When I consider that various heads of state were being murdered, that eugenics was becoming a fashionable subject, that educated men of Europe saw some sort of spiritual renewal in a general war, then I understand where Chesterton’s pessimism came from. His ability to turn that attitude around and fashion a sort of cri de cœur against the forces of darkness that never fails to be exciting or fun — or funny — is a testament to what he was capable of at his best. While he conceded most of his novels were better ideas than stories, The Man Who Was Thursday, he believed, was his most artistically successful.
Much of Chesterton’s writing is polemical in nature. At times it can be overwhelming but in this book it is synthesized completely with the narrative. He was definitely making a statement, but never at the expense of the frenzied rush of the story and his wonderful, riotous style. The Man Who Was Thursday is possessed of tremendous wit and joyful game-playing. If you haven’t yet, definitely give it a try.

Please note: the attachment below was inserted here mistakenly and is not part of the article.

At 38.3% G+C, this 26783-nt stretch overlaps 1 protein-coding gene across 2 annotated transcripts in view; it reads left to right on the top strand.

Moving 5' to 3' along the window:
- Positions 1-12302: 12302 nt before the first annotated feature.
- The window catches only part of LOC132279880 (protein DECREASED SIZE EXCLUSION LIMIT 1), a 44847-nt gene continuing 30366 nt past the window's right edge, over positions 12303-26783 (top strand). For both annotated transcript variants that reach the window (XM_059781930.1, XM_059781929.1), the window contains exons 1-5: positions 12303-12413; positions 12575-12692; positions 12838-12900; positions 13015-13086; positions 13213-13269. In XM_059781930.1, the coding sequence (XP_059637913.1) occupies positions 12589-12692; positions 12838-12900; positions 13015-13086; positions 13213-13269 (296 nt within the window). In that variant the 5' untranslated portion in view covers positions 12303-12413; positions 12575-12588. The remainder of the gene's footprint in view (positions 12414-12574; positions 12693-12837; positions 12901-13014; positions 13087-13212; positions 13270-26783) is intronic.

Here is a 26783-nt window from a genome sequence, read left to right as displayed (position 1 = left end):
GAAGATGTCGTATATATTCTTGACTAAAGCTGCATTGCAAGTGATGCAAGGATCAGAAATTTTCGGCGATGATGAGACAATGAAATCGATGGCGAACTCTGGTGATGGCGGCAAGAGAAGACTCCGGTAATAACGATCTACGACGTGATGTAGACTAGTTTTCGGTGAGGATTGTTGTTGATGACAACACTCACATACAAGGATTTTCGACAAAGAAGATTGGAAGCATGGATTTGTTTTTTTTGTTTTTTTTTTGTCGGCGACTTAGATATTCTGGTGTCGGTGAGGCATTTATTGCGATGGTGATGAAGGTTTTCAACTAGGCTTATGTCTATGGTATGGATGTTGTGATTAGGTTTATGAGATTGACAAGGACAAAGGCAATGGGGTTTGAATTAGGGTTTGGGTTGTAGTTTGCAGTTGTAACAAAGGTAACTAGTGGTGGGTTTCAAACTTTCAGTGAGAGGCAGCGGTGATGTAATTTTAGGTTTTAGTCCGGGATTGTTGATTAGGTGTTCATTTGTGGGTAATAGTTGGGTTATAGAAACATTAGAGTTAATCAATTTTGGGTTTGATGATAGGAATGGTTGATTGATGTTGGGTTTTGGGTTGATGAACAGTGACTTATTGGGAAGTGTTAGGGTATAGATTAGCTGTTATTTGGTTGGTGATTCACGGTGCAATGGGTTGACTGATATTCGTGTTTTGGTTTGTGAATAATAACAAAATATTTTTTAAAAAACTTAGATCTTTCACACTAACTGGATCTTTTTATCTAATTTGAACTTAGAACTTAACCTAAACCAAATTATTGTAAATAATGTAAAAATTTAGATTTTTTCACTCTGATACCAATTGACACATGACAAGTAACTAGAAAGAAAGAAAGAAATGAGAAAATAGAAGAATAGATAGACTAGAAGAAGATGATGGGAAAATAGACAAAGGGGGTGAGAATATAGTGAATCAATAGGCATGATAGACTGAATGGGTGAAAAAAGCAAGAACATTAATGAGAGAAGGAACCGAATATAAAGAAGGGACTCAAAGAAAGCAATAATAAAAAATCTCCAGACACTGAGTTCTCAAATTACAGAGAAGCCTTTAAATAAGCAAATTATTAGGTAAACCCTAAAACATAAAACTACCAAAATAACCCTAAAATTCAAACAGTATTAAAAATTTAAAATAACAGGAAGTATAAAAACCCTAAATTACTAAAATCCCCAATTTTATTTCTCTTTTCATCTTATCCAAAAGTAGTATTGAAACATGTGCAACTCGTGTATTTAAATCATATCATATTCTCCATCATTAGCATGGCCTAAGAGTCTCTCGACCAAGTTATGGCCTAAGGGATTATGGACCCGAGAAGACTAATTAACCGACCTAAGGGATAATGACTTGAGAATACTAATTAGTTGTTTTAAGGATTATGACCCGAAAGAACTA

G.K. Chesterton has become a patron saint for a certain type of Christian (particularly certain Roman Catholics) of a snarky and pugnacious variety. This is due mostly to his great wit, his expansive interests, his style, and his critiques of modernity, as well as somewhat to his sheer, theatrical physicality — he stood 6’4″, weighed 286lbs, wore a cape, carried a sword cane, and drank copious amounts of ale.
During his lengthy writing career, he produced a seemingly endless number of newspaper articles, poems, apologetics, and, of course, the Father Brown detective stories. His biography of Charles Dickens is credited with returning that author to the public eye after decades of neglect. I’ve read some of his theological and biographical works, as well as many of his short stories. I’ve enjoyed them immensely, but he’s not to be approached without some wariness.
Chesterton seems to have been incapable of seeing other ethnicities as anything other than alien. This translates to non-white characters never really rising above stereotypes in his works, with exaggerated traits and tropes the norm.